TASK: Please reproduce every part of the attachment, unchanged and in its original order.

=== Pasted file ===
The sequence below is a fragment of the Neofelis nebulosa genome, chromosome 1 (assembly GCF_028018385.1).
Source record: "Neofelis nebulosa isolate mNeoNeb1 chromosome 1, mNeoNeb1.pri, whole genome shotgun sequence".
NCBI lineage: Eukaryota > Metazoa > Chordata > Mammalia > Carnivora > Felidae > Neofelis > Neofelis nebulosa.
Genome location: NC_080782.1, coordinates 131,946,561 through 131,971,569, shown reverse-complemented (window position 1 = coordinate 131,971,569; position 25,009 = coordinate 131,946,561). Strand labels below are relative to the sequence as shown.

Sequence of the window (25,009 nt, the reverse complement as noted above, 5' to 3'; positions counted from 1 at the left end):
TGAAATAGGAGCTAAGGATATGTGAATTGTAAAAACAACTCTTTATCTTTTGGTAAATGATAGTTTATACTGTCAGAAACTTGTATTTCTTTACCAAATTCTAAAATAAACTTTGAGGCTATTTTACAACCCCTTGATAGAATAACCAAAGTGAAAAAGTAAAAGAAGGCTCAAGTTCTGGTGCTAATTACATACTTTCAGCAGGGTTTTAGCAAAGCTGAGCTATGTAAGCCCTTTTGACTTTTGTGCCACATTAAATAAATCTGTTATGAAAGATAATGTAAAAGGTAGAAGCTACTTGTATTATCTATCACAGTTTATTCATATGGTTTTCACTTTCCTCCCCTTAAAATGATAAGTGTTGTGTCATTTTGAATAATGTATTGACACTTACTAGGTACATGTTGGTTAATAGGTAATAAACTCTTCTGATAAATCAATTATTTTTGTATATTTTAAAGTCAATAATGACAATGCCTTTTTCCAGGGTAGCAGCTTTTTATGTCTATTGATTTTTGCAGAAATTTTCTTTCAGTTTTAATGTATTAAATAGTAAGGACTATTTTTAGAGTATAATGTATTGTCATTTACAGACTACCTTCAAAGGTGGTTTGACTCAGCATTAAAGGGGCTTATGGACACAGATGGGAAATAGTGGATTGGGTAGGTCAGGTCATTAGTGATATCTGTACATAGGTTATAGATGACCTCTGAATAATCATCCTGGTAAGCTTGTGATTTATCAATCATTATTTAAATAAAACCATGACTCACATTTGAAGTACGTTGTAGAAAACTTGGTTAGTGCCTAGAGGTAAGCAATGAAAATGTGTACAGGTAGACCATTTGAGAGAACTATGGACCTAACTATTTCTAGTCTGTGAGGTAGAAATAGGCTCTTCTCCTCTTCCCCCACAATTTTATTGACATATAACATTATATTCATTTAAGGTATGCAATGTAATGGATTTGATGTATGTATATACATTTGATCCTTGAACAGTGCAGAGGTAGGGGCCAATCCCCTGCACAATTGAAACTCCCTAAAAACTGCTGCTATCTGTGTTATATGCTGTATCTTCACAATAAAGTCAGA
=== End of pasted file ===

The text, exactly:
The sequence below is a fragment of the Neofelis nebulosa genome, chromosome 1 (assembly GCF_028018385.1).
Source record: "Neofelis nebulosa isolate mNeoNeb1 chromosome 1, mNeoNeb1.pri, whole genome shotgun sequence".
NCBI lineage: Eukaryota > Metazoa > Chordata > Mammalia > Carnivora > Felidae > Neofelis > Neofelis nebulosa.
Genome location: NC_080782.1, coordinates 131,946,561 through 131,971,569, shown reverse-complemented (window position 1 = coordinate 131,971,569; position 25,009 = coordinate 131,946,561). Strand labels below are relative to the sequence as shown.

Sequence of the window (25,009 nt, the reverse complement as noted above, 5' to 3'; positions counted from 1 at the left end):
TGAAATAGGAGCTAAGGATATGTGAATTGTAAAAACAACTCTTTATCTTTTGGTAAATGATAGTTTATACTGTCAGAAACTTGTATTTCTTTACCAAATTCTAAAATAAACTTTGAGGCTATTTTACAACCCCTTGATAGAATAACCAAAGTGAAAAAGTAAAAGAAGGCTCAAGTTCTGGTGCTAATTACATACTTTCAGCAGGGTTTTAGCAAAGCTGAGCTATGTAAGCCCTTTTGACTTTTGTGCCACATTAAATAAATCTGTTATGAAAGATAATGTAAAAGGTAGAAGCTACTTGTATTATCTATCACAGTTTATTCATATGGTTTTCACTTTCCTCCCCTTAAAATGATAAGTGTTGTGTCATTTTGAATAATGTATTGACACTTACTAGGTACATGTTGGTTAATAGGTAATAAACTCTTCTGATAAATCAATTATTTTTGTATATTTTAAAGTCAATAATGACAATGCCTTTTTCCAGGGTAGCAGCTTTTTATGTCTATTGATTTTTGCAGAAATTTTCTTTCAGTTTTAATGTATTAAATAGTAAGGACTATTTTTAGAGTATAATGTATTGTCATTTACAGACTACCTTCAAAGGTGGTTTGACTCAGCATTAAAGGGGCTTATGGACACAGATGGGAAATAGTGGATTGGGTAGGTCAGGTCATTAGTGATATCTGTACATAGGTTATAGATGACCTCTGAATAATCATCCTGGTAAGCTTGTGATTTATCAATCATTATTTAAATAAAACCATGACTCACATTTGAAGTACGTTGTAGAAAACTTGGTTAGTGCCTAGAGGTAAGCAATGAAAATGTGTACAGGTAGACCATTTGAGAGAACTATGGACCTAACTATTTCTAGTCTGTGAGGTAGAAATAGGCTCTTCTCCTCTTCCCCCACAATTTTATTGACATATAACATTATATTCATTTAAGGTATGCAATGTAATGGATTTGATGTATGTATATACATTTGATCCTTGAACAGTGCAGAGGTAGGGGCCAATCCCCTGCACAATTGAAACTCCCTAAAAACTGCTGCTATCTGTGTTATATGCTGTATCTTCACAATAAAGTCAGA